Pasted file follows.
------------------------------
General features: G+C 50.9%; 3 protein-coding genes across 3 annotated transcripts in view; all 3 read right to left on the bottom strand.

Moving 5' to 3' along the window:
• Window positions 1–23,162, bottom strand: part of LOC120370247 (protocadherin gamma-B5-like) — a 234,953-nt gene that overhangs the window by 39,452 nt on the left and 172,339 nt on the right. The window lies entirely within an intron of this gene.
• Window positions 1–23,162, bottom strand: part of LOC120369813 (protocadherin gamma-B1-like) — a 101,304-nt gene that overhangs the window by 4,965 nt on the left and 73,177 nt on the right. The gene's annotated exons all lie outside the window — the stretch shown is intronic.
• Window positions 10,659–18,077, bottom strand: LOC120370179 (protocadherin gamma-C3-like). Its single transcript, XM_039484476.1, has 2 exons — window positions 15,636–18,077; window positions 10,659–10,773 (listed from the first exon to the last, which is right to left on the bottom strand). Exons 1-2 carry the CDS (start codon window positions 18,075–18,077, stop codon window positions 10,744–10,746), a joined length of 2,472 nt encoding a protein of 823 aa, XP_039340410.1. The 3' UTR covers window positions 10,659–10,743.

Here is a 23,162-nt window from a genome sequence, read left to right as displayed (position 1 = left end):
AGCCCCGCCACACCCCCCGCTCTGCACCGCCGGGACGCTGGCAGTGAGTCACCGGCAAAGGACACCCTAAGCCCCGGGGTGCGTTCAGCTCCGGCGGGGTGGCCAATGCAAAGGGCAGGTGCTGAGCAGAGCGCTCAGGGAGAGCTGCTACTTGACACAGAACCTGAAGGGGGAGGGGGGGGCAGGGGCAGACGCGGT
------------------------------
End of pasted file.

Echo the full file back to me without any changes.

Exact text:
General features: G+C 50.9%; 3 protein-coding genes across 3 annotated transcripts in view; all 3 read right to left on the bottom strand.

Moving 5' to 3' along the window:
• Window positions 1–23,162, bottom strand: part of LOC120370247 (protocadherin gamma-B5-like) — a 234,953-nt gene that overhangs the window by 39,452 nt on the left and 172,339 nt on the right. The window lies entirely within an intron of this gene.
• Window positions 1–23,162, bottom strand: part of LOC120369813 (protocadherin gamma-B1-like) — a 101,304-nt gene that overhangs the window by 4,965 nt on the left and 73,177 nt on the right. The gene's annotated exons all lie outside the window — the stretch shown is intronic.
• Window positions 10,659–18,077, bottom strand: LOC120370179 (protocadherin gamma-C3-like). Its single transcript, XM_039484476.1, has 2 exons — window positions 15,636–18,077; window positions 10,659–10,773 (listed from the first exon to the last, which is right to left on the bottom strand). Exons 1-2 carry the CDS (start codon window positions 18,075–18,077, stop codon window positions 10,744–10,746), a joined length of 2,472 nt encoding a protein of 823 aa, XP_039340410.1. The 3' UTR covers window positions 10,659–10,743.

Here is a 23,162-nt window from a genome sequence, read left to right as displayed (position 1 = left end):
AGCCCCGCCACACCCCCCGCTCTGCACCGCCGGGACGCTGGCAGTGAGTCACCGGCAAAGGACACCCTAAGCCCCGGGGTGCGTTCAGCTCCGGCGGGGTGGCCAATGCAAAGGGCAGGTGCTGAGCAGAGCGCTCAGGGAGAGCTGCTACTTGACACAGAACCTGAAGGGGGAGGGGGGGGCAGGGGCAGACGCGGT